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The Fatal Lure of Politics: The life and thought of Vere Gordon Childe by Terry Irving

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A young Australian radical, who finds academic success later in life, struggles with an inexorable question: what is the relationship between these two worlds: the activist and the scholar? This question animated the life of Vere Gordon Childe, the Australian Marxist and intellectual whose The Dawn of Euro pean Civilization (1925) helped establish modern archaeology, as it has his most recent biographer, activist and labour historian Terry Irving, whose Class Structure in Australian History (1981, with Raewyn Connell) remains a key text.



Open Page with Margaret Simons

Childhood sporting humiliations have left me with a dread of being in places where somebody might throw a ball towards me and expect me to do something with it.


January-February 2019, no. 408

Open Page with Geoffrey Lehmann

At night I sit on the brick patio of a beach house at Currarong with a garden of flannel flowers and kangaroo paws. I listen to the ocean through a windbreak of low eucalypts and banksias, just a hundred paces away.


May 2019, no. 411

Open Page with Judith Brett

Camping at Thurra River in the Croajingalong National Park, swimming in its tannin estuary, cooking fresh fish, gossiping while walking its long white beaches, watching the sea eagles soar.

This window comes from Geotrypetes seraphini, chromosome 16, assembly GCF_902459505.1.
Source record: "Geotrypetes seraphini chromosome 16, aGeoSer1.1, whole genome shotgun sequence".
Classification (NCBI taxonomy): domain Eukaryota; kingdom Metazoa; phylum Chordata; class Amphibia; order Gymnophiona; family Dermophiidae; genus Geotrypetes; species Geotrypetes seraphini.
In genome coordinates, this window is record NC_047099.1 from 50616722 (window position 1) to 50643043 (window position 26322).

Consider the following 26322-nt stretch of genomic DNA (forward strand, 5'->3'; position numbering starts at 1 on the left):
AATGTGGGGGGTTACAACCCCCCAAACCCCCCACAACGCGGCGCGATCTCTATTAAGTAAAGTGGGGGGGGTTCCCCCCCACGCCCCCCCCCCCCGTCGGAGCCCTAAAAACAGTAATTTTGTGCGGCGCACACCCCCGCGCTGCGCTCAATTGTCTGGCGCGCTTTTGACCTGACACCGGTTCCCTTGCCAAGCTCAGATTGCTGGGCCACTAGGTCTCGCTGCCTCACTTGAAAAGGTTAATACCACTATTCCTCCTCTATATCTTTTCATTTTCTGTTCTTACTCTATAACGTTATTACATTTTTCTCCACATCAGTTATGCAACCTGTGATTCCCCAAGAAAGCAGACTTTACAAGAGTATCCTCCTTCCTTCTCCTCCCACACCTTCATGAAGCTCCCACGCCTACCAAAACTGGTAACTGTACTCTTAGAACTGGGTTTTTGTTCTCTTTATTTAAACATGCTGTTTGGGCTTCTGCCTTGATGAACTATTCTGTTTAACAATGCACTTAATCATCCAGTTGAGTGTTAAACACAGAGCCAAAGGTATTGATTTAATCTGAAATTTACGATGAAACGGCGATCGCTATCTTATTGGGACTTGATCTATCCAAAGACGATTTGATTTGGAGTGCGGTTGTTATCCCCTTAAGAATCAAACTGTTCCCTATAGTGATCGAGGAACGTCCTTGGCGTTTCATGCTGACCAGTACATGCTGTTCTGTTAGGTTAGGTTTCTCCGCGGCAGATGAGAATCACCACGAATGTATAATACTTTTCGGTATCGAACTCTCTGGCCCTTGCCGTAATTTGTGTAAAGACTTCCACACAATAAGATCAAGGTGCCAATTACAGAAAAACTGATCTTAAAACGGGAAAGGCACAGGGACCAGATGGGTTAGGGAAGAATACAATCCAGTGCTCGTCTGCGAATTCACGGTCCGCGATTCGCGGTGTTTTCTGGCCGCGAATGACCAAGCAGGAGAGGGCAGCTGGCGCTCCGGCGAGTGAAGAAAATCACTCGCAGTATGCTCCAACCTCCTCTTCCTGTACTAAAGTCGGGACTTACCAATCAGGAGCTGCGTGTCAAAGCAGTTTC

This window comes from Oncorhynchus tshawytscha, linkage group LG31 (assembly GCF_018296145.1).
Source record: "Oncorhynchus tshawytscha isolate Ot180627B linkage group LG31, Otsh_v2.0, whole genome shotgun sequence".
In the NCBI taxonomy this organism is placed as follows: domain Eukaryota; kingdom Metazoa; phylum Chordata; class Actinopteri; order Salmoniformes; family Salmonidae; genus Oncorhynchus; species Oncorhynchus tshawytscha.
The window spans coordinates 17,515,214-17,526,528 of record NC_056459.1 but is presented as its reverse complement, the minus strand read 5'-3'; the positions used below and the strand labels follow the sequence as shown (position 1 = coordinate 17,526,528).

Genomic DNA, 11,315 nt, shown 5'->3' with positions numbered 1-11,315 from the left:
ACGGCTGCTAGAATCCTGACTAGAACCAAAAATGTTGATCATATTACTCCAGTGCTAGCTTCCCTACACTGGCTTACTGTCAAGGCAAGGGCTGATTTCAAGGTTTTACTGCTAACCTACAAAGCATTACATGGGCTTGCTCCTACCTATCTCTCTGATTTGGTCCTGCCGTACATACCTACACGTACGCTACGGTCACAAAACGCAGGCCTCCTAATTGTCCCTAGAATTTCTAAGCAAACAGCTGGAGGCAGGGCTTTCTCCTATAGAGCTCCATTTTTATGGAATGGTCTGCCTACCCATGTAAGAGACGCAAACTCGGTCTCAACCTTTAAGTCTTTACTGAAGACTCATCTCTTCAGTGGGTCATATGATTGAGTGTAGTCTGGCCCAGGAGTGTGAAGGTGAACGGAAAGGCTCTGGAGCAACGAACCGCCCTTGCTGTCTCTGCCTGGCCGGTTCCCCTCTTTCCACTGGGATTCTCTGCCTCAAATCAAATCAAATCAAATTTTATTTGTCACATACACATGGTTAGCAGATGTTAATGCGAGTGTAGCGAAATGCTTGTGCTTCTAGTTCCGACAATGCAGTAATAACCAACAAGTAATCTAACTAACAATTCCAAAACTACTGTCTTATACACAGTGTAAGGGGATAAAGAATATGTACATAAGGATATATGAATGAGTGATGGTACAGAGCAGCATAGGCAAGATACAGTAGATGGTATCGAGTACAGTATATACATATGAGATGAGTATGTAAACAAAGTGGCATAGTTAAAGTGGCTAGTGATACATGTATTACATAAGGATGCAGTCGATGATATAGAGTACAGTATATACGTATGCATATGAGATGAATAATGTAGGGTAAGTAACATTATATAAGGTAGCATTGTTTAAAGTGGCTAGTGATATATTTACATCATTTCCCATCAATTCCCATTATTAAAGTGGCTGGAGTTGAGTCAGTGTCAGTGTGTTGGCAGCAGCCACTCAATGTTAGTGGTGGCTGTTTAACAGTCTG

From the Archive

October 1984, no. 65

Harland’s Half Acre by David Malouf

Apart from the theme of growth and adolescence (with which it often merges), perhaps the most common preoccupation of Australian novelists is the progress of a young man (usually) or woman towards artistic achievement and fulfilment. Frequently the field of art is pictorial. Patrick White’s The Vivisector, Thea Astley’s The Acolyte, Tony Morphett’s Thorskeld, and Barbara Hanrahan’s The Scent of Eucalyptus and Kewpie Doll, to name only those, all deal in some form or other with a painter of either actual or potential genius. It is, of course, one of the classic themes of twentieth-century fiction everywhere, but its pervasiveness among our writers suggests a self­conscious need to articulate the Australian experience and identity. Who better than the great artist to do it?

From the Archive

From the Archive

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